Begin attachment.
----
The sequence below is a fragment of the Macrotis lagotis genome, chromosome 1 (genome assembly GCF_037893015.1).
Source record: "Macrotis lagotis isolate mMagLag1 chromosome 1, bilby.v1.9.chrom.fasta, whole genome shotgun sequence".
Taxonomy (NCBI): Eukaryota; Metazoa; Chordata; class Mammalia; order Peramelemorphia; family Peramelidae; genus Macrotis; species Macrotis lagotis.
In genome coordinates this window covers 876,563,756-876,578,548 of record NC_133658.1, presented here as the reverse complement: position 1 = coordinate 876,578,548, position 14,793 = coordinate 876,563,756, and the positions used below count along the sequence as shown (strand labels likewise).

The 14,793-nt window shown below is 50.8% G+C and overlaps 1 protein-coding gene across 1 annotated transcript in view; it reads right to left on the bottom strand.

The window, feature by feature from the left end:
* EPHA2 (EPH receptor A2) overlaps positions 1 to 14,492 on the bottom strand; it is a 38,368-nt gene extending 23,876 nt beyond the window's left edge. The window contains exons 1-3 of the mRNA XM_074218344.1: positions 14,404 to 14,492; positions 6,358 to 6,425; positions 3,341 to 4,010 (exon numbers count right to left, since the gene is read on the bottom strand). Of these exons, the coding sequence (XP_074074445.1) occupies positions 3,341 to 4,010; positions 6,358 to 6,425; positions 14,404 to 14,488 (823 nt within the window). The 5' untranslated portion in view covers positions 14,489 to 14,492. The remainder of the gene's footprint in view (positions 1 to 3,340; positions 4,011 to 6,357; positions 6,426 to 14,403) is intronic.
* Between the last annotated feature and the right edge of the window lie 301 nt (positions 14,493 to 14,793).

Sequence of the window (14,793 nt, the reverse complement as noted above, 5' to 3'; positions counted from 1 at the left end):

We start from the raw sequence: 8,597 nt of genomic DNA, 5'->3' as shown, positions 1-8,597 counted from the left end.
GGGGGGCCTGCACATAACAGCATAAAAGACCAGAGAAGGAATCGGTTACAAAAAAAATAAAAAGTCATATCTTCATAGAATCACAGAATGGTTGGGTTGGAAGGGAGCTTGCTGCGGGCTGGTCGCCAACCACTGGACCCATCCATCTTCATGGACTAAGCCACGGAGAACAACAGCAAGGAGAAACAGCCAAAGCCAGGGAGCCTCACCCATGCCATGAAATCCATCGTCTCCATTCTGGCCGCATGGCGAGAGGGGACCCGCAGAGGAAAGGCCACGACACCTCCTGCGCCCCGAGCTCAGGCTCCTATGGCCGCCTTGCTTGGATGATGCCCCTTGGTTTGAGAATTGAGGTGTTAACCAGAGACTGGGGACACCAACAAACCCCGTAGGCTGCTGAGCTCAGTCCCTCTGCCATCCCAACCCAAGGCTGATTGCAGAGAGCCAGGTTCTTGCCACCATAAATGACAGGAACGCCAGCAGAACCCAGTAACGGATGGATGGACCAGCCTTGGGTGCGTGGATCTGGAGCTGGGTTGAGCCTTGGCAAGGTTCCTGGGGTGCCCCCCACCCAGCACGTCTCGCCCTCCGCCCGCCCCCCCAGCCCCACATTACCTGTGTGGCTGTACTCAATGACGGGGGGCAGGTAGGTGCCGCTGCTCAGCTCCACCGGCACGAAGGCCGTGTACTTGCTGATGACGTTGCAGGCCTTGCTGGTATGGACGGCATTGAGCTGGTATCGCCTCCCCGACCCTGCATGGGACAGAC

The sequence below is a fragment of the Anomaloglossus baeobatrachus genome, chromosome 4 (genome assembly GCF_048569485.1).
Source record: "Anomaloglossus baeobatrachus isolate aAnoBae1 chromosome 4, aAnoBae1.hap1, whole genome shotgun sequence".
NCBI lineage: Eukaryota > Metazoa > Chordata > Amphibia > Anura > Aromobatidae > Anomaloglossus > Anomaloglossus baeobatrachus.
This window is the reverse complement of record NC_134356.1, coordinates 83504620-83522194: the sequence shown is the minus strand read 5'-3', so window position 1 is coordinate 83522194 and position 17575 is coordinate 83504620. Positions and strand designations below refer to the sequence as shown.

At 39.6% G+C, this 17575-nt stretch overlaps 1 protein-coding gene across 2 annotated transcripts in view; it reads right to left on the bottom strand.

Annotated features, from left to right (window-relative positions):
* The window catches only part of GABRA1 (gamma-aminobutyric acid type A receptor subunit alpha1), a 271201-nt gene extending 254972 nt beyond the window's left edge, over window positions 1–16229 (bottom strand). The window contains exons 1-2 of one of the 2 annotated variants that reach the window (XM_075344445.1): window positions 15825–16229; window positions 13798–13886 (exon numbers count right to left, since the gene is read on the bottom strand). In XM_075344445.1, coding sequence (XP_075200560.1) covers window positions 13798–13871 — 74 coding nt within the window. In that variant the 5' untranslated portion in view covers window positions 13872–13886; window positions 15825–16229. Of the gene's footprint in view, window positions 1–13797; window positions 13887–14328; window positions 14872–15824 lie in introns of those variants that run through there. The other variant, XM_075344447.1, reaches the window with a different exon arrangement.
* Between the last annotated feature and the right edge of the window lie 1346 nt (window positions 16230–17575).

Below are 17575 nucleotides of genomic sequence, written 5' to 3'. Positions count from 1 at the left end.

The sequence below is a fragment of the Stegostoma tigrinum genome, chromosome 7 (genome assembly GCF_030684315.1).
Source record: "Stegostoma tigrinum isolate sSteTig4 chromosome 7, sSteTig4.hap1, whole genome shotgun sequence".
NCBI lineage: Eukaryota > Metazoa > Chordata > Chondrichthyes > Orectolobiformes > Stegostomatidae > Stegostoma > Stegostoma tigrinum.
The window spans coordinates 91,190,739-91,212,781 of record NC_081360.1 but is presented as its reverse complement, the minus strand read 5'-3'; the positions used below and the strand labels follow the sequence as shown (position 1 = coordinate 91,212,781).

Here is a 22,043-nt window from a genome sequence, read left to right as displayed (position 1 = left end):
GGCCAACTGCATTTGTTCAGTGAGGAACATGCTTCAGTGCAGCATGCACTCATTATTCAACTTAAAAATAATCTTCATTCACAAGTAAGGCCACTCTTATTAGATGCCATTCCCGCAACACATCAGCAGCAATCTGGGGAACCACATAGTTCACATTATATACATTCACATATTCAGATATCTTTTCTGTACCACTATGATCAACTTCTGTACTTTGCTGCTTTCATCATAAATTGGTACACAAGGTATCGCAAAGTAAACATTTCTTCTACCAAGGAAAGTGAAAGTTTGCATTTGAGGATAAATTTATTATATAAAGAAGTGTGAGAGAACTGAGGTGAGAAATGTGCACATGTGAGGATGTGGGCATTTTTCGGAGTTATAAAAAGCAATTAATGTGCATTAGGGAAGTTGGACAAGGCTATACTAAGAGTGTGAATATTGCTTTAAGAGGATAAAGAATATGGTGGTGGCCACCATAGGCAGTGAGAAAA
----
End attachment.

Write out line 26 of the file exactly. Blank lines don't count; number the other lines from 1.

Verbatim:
GGCCAACTGCATTTGTTCAGTGAGGAACATGCTTCAGTGCAGCATGCACTCATTATTCAACTTAAAAATAATCTTCATTCACAAGTAAGGCCACTCTTATTAGATGCCATTCCCGCAACACATCAGCAGCAATCTGGGGAACCACATAGTTCACATTATATACATTCACATATTCAGATATCTTTTCTGTACCACTATGATCAACTTCTGTACTTTGCTGCTTTCATCATAAATTGGTACACAAGGTATCGCAAAGTAAACATTTCTTCTACCAAGGAAAGTGAAAGTTTGCATTTGAGGATAAATTTATTATATAAAGAAGTGTGAGAGAACTGAGGTGAGAAATGTGCACATGTGAGGATGTGGGCATTTTTCGGAGTTATAAAAAGCAATTAATGTGCATTAGGGAAGTTGGACAAGGCTATACTAAGAGTGTGAATATTGCTTTAAGAGGATAAAGAATATGGTGGTGGCCACCATAGGCAGTGAGAAAA